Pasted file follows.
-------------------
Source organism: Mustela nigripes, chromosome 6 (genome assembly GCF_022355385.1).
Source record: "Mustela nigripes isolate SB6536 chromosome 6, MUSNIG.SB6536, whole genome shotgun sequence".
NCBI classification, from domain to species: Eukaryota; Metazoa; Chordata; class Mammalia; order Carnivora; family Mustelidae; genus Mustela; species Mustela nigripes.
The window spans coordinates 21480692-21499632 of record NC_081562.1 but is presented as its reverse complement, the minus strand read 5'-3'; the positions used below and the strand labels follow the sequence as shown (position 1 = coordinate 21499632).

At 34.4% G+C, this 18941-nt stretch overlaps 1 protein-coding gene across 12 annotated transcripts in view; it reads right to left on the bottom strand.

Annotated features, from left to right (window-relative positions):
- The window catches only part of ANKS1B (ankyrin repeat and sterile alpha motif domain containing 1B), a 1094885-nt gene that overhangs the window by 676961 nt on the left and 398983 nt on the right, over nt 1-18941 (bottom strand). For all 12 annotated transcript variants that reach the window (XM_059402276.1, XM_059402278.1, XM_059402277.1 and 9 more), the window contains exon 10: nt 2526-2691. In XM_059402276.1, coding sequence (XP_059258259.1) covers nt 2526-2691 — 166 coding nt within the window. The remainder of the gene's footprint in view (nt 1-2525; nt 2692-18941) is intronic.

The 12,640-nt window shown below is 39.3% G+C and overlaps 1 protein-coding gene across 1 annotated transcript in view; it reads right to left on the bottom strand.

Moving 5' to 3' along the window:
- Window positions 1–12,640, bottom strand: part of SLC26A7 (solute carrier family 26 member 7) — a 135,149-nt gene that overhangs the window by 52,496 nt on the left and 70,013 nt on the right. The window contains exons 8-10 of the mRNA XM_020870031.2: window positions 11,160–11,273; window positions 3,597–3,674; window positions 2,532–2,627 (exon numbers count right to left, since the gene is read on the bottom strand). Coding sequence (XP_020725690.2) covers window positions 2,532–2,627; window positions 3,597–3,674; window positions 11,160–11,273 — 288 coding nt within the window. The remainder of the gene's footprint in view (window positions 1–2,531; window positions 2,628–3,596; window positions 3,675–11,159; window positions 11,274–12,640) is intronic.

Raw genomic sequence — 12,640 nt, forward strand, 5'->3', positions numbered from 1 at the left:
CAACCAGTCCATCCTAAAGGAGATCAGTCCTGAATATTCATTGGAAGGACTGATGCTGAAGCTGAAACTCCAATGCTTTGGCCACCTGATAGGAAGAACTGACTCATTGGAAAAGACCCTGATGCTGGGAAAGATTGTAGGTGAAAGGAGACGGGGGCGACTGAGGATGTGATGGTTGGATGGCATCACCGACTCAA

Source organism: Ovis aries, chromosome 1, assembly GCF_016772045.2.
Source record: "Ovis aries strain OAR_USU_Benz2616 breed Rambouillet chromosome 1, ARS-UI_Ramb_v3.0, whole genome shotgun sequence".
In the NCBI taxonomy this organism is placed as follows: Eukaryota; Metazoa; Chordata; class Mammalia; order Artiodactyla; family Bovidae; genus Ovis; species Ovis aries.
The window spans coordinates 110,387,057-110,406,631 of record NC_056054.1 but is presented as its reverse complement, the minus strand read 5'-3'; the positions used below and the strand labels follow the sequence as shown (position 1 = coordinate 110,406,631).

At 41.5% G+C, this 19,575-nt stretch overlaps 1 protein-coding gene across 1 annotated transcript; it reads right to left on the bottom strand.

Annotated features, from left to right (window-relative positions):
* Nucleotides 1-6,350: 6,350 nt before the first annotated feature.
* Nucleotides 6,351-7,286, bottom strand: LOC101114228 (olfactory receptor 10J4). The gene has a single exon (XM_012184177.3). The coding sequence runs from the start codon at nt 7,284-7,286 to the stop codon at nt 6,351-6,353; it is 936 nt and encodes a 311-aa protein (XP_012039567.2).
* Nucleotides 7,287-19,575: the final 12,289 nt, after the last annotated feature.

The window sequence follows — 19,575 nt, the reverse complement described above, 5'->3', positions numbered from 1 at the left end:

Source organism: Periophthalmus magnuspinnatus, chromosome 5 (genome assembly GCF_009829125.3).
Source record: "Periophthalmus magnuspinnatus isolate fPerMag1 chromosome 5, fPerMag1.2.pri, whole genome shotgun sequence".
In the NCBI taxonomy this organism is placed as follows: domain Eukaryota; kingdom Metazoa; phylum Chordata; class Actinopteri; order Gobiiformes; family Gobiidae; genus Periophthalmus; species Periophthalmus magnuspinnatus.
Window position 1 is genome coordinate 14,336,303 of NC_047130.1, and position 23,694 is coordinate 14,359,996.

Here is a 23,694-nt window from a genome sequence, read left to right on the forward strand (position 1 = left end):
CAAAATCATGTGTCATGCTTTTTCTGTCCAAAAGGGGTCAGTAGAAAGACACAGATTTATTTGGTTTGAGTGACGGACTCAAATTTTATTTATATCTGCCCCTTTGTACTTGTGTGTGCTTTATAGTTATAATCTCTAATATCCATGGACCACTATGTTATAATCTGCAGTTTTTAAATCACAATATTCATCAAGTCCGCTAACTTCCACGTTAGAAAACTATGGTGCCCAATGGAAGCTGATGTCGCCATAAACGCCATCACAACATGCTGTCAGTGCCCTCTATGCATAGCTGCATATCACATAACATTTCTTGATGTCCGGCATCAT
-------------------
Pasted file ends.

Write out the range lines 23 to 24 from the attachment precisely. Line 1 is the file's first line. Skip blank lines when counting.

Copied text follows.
Source organism: Periophthalmus magnuspinnatus, chromosome 5 (genome assembly GCF_009829125.3).
Source record: "Periophthalmus magnuspinnatus isolate fPerMag1 chromosome 5, fPerMag1.2.pri, whole genome shotgun sequence".